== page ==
. . . .Whatever his wins and losses in other areas, there’s no question that Obama and his Ed Sec Arne Duncan have shifted the terms of debate on ed policy – and moved charters into the center ring of reform. We’ve seen a lot of press about charter cap-lifts but that’s only part of the story. Duncan’s personal commitment to charter growth and accountability – and sometimes his direct intervention -- have combined with the dollar clout of RTTT to produce a number of gains (and avoidance of losses). Here’s a partial list:And that was just Round 1 of the bribes. Imagine the possibilities!
Connecticut: Successfully defeated budget cuts to charters proposed by the governor (2009).I say this is a “partial” list because this doesn’t take into account things like the new CA parent “trigger,” passed as part of an RTTT package, that can result in more low-performing schools becoming charters. . . . .
Delaware: An existing moratorium was allowed to lapse (2009).
Illinois: An additional 60 charters are now allowed. (Duncan said months ago that he wouldn’t give his home state a grant unless they took action on the existing cap.) (2009)
Indiana: An attempt to place caps and a moratorium on charters was defeated. (2009)
Louisiana: The state’s cap of 70 charters was removed. (2009)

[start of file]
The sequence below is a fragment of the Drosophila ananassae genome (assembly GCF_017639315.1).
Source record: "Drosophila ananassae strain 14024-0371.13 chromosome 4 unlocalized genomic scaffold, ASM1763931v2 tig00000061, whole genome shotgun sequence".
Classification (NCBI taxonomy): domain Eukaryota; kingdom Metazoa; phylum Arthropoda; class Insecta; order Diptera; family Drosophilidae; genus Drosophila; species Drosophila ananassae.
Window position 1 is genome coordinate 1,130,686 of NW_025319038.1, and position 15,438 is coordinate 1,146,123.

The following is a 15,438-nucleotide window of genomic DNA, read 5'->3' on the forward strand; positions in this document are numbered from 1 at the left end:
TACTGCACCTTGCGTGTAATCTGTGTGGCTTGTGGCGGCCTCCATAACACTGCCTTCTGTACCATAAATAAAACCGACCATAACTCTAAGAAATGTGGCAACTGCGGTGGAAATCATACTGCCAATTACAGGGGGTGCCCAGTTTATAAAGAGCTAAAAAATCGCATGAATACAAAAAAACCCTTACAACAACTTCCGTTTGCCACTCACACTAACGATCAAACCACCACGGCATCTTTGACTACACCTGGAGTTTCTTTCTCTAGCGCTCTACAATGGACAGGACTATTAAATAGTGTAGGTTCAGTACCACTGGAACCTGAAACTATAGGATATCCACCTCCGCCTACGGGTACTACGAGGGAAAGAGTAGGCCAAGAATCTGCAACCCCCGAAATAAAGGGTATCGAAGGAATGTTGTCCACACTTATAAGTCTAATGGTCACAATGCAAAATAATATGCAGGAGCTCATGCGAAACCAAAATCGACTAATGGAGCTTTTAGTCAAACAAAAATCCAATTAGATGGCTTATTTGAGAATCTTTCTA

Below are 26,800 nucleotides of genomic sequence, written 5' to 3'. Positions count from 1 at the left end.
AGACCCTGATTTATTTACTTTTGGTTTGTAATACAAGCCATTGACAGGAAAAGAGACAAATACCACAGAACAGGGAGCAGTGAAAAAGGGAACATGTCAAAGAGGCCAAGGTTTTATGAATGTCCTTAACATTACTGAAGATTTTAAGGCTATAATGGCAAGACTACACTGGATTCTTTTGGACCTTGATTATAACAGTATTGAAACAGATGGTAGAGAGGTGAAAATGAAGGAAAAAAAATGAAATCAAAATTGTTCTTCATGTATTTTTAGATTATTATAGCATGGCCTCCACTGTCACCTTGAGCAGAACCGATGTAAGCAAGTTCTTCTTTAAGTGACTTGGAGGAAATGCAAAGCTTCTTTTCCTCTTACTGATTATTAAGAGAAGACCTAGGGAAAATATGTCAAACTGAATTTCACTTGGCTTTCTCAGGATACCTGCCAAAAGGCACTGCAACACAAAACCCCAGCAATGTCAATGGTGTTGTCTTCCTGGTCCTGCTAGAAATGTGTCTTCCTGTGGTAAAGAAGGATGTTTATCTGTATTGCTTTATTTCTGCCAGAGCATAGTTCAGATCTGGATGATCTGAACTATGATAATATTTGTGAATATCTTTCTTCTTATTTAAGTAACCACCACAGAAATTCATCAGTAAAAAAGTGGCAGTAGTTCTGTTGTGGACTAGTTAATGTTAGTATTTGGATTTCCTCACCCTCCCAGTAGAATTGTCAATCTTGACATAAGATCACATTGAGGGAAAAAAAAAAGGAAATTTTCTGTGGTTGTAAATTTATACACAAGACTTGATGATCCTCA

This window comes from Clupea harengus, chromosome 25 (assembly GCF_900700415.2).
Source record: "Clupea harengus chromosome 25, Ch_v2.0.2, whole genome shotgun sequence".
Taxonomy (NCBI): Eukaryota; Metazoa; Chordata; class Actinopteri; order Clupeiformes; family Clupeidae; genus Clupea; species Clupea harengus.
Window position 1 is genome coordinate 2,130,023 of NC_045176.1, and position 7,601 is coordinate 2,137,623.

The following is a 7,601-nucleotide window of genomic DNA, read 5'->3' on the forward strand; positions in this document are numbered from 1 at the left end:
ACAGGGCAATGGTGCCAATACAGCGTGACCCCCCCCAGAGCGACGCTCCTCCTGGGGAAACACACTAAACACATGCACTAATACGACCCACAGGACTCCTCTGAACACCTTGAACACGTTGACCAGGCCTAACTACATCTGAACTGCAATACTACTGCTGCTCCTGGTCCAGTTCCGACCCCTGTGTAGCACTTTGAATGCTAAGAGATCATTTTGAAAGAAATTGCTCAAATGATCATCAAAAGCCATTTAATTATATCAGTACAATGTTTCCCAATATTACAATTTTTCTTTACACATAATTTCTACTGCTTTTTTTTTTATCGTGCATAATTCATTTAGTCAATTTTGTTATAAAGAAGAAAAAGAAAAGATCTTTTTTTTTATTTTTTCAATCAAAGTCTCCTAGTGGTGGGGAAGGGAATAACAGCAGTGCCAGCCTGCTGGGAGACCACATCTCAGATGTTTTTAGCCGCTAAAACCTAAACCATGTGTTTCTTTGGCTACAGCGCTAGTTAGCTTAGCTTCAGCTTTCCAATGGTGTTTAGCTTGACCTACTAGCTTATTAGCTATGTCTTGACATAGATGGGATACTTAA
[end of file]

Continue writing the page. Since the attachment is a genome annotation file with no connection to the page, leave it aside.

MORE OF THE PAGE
Minnesota: An attempt to implement caps and a moratorium was defeated. (2009)
Ohio: Ensured governor’s proposed budget cuts were restored by legislature. (2009)
Rhode Island: Ensured state funds for new charters. (2009)
Tennessee: A bill to allow an additional 40 charters and to expand the types of students eligible to attend charters was enacted. (2009)
Michigan: Enacted a comprehensive public education reform bill in late December that lifts long-standing caps by allowing replication of high-performing charters. (2009)
Iowa: The state’s cap of 20 conversion charters was removed, as was the pilot nature of the charter law. (2010)
Massachusetts: Made a significant lift in the most important cap (there are several), that will permit an estimated 35,000 new charter seats in low-performing districts. (2010)
Now entirely unmentioned and unrewarded in RTTT are any incentives or bribes to encourage states or cities to counter the resegregation of public schools, which continues at a accelerating pace proportionate to the spread of the segregative corporate charters that the Duncan agenda puts front and center. And if RTTT does not have enough segregative "incents" for you, there's plenty more in the ED budget, itself (click to expand page at left). As a sop to the old school civil rights advocates, and as an expression of the policy schizophrenia that results when conscience has become corporate, there is $100 million thrown in for school systems that continue to operate under desegregation orders from the 70s? Remember desegregation orders? Remember desegregation?